Defense Secretary Mattis to Stay on at Pentagon

'Work to be done,' defense chief's spokeswoman says

US Secretary of Defense James Mattis

Secretary of Defense James Mattis / Getty Images

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Contradicting press reports, Defense Secretary Jim Mattis has no plans to step down and leave the Trump administration following the midterm elections, his spokeswoman says.

"No. There is work to be done," Pentagon Press Secretary Dana White told the Washington Free Beacon when asked if Mattis plans to leave office at the halfway point in President Trump's first term. She did not elaborate.

Mattis is leading an effort within the Pentagon to reform the U.S. military with the goal of creating more lethal and agile forces.

The modernization includes a focus on high-technology weapons systems driven by artificial intelligence and autonomous systems, such as drones.

He is also managing policies and strategies related to the deployment of U.S. military forces battling terrorists around the world and directing the upgrading of American nuclear forces.

A combat veteran of the wars in Iraq and Afghanistan, Mattis is one of Trump's most widely respected cabinet officials.

A former commander of the Central Command with wide experience in the Middle East, Mattis has extensive knowledge of military affairs and as defense secretary has rapidly shown new skills in the often difficult area of policy-making and politics that come with heading the Pentagon.

Trump was asked about staff and cabinet changes at a press conference Wednesday and noted that it is common for officials to depart administrations after two years. But he said he is was satisfied with his current group of top aides.

Hours after the comments, Attorney General Jeff Sessions announced he was retiring at Trump's request.

Sessions had come under fire from Trump for recusing himself from the Justice Department probe into Russian collusion during the 2016 election.

The recusal left Deputy Attorney General Rod Rosenstein in charge of the Russia probe. Rosenstein called for creation of the ongoing special counsel investigation led by former FBI Director Robert Mueller after Trump fired FBI Director James Comey last year.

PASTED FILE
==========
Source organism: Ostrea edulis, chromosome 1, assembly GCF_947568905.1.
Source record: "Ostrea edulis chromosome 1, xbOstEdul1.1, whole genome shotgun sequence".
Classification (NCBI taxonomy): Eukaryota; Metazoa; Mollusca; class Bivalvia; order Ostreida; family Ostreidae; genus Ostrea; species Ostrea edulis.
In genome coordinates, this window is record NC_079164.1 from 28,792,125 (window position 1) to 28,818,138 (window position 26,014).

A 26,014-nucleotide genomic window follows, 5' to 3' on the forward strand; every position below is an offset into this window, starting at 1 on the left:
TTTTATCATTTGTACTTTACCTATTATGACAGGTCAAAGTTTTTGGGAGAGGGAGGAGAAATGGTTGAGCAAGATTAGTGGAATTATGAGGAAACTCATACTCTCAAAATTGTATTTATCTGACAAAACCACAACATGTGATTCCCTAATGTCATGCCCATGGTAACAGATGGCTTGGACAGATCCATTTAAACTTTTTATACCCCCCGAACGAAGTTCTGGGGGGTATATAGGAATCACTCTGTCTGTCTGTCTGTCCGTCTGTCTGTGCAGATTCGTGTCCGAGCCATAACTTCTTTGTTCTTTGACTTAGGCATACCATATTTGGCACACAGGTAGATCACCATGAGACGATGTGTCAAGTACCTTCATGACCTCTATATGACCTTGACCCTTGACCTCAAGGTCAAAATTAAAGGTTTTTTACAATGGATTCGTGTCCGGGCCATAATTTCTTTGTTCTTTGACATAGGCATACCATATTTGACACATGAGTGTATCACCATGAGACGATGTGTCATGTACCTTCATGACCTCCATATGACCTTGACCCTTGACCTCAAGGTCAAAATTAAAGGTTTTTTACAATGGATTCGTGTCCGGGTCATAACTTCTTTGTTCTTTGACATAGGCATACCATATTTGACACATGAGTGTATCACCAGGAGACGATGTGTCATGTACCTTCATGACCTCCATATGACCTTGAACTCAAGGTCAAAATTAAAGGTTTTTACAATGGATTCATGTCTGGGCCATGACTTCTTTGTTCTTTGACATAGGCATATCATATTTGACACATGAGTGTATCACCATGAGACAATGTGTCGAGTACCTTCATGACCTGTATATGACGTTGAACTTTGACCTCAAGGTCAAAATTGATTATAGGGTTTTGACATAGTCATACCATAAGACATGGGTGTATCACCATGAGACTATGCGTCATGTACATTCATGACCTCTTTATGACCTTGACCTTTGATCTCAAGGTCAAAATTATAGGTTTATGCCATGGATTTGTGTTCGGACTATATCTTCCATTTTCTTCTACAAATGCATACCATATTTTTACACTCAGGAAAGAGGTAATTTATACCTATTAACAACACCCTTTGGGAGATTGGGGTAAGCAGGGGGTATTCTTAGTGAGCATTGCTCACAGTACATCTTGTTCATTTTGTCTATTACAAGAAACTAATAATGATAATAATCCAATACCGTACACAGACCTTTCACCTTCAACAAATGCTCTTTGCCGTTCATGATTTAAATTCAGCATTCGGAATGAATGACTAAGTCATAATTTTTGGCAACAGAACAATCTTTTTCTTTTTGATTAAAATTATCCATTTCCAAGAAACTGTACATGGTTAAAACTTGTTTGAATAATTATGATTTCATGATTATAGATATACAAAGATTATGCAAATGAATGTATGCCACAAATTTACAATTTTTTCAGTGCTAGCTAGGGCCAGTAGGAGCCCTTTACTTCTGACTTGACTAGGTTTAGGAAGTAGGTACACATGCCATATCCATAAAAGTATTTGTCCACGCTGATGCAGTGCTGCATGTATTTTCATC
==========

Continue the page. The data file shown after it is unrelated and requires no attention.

"I'll tell you, there will be changes. Nothing monumental from that standpoint," Trump said.

"I think what I'll do is as we make changes, we'll sit down and talk to you about it," he said. "I mean, there's no great secret, a lot of administrations make changes after midterms."

But then he added: "I will say that, for the most part, I'm very, very happy with this cabinet. We're doing a great job."

Asked if White House Chief of Staff John Kelly, like Mattis a retired Marine Corps general, will be leaving, Trump said, "People leave. I haven't heard about John Kelly."

"But, no, people leave. They come in, they're here, it's a very exhausting job—although I love doing it, I must tell you—but it's exhausting for a lot of people," he said. "I'm surprised at a lot of people. They start off, they're young people, they're there for two years, and they're old by the time they leave."

Trump said he has many people lined up for every single position in the White House.

"Everybody wants to work in this White House," he said. "We are a hot country. This is a hot White House. We are a White House that people want to work with."

Trump also said that he planned to keep Vice President Mike Pence on as his running mate for the 2020 presidential election.

Speculation Mattis could leave the administration was fueled by comments from Trump during an interview last month.

The president was asked if Mattis planned to step down and said "Well, I don't know. He hasn't told me that."

"I have a very good relationship with him. I had lunch with him two days ago. … It could be that he is. I think he's sort of a Democrat, if you want to know the truth. But Gen. Mattis is a good guy. We get along very well. He may leave. I mean, at some point, everybody leaves. Everybody. People leave. That's Washington."